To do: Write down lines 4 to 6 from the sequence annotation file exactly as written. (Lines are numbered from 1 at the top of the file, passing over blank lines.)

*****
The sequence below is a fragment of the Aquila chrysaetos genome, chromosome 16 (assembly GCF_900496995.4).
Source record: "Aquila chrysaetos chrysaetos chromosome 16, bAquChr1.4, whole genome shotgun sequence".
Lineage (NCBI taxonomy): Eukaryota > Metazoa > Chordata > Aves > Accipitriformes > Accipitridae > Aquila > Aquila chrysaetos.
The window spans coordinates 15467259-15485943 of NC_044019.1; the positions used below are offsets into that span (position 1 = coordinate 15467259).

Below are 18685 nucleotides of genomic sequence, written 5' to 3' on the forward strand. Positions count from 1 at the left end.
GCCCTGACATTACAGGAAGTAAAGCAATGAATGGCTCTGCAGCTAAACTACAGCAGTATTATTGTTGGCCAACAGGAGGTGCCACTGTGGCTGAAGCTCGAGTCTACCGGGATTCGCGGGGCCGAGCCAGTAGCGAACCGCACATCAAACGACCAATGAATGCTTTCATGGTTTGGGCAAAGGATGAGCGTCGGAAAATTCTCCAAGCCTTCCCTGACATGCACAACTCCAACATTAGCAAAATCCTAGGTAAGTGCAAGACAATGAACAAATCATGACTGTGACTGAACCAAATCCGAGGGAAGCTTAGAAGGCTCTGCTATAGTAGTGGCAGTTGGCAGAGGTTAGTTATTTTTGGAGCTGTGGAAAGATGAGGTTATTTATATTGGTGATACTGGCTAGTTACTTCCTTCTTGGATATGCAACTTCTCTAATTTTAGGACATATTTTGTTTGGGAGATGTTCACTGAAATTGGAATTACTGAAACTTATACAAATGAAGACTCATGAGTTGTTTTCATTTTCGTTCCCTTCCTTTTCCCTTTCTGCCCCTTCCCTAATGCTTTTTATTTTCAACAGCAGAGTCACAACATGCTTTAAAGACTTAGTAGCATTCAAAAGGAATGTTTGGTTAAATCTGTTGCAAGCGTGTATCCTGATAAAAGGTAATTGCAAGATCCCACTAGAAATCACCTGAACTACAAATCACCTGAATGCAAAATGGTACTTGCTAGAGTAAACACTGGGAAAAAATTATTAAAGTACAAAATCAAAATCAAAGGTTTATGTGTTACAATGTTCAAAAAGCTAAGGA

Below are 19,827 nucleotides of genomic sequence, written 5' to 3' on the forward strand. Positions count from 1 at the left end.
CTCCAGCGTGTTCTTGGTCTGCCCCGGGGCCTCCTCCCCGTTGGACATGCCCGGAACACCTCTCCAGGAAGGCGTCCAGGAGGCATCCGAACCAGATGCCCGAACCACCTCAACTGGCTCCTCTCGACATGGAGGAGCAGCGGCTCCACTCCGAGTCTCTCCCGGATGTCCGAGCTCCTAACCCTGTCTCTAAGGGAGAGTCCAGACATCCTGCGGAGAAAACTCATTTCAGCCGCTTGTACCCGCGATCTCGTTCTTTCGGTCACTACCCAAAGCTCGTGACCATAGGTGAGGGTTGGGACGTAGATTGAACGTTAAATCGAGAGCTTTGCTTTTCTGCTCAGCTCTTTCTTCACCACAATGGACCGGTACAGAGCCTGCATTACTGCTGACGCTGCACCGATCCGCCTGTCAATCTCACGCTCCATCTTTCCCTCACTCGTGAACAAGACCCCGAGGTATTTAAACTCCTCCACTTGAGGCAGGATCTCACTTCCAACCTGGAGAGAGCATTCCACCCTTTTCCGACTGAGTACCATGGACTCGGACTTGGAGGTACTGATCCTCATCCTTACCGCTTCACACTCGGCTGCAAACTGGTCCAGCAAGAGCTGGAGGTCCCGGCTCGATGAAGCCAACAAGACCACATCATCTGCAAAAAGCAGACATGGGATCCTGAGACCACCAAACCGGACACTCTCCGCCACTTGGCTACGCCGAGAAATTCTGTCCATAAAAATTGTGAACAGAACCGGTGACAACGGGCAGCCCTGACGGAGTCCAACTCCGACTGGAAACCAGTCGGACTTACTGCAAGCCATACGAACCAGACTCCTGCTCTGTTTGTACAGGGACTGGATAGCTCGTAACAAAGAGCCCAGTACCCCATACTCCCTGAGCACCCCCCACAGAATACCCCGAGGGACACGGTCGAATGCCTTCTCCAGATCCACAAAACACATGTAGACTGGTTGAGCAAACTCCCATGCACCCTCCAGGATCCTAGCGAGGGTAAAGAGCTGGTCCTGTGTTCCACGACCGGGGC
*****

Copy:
The window spans coordinates 15467259-15485943 of NC_044019.1; the positions used below are offsets into that span (position 1 = coordinate 15467259).

Below are 18685 nucleotides of genomic sequence, written 5' to 3' on the forward strand. Positions count from 1 at the left end.
GCCCTGACATTACAGGAAGTAAAGCAATGAATGGCTCTGCAGCTAAACTACAGCAGTATTATTGTTGGCCAACAGGAGGTGCCACTGTGGCTGAAGCTCGAGTCTACCGGGATTCGCGGGGCCGAGCCAGTAGCGAACCGCACATCAAACGACCAATGAATGCTTTCATGGTTTGGGCAAAGGATGAGCGTCGGAAAATTCTCCAAGCCTTCCCTGACATGCACAACTCCAACATTAGCAAAATCCTAGGTAAGTGCAAGACAATGAACAAATCATGACTGTGACTGAACCAAATCCGAGGGAAGCTTAGAAGGCTCTGCTATAGTAGTGGCAGTTGGCAGAGGTTAGTTATTTTTGGAGCTGTGGAAAGATGAGGTTATTTATATTGGTGATACTGGCTAGTTACTTCCTTCTTGGATATGCAACTTCTCTAATTTTAGGACATATTTTGTTTGGGAGATGTTCACTGAAATTGGAATTACTGAAACTTATACAAATGAAGACTCATGAGTTGTTTTCATTTTCGTTCCCTTCCTTTTCCCTTTCTGCCCCTTCCCTAATGCTTTTTATTTTCAACAGCAGAGTCACAACATGCTTTAAAGACTTAGTAGCATTCAAAAGGAATGTTTGGTTAAATCTGTTGCAAGCGTGTATCCTGATAAAAGGTAATTGCAAGATCCCACTAGAAATCACCTGAACTACAAATCACCTGAATGCAAAATGGTACTTGCTAGAGTAAACACTGGGAAAAAATTATTAAAGTACAAAATCAAAATCAAAGGTTTATGTGTTACAATGTTCAAAAAGCTAAGGA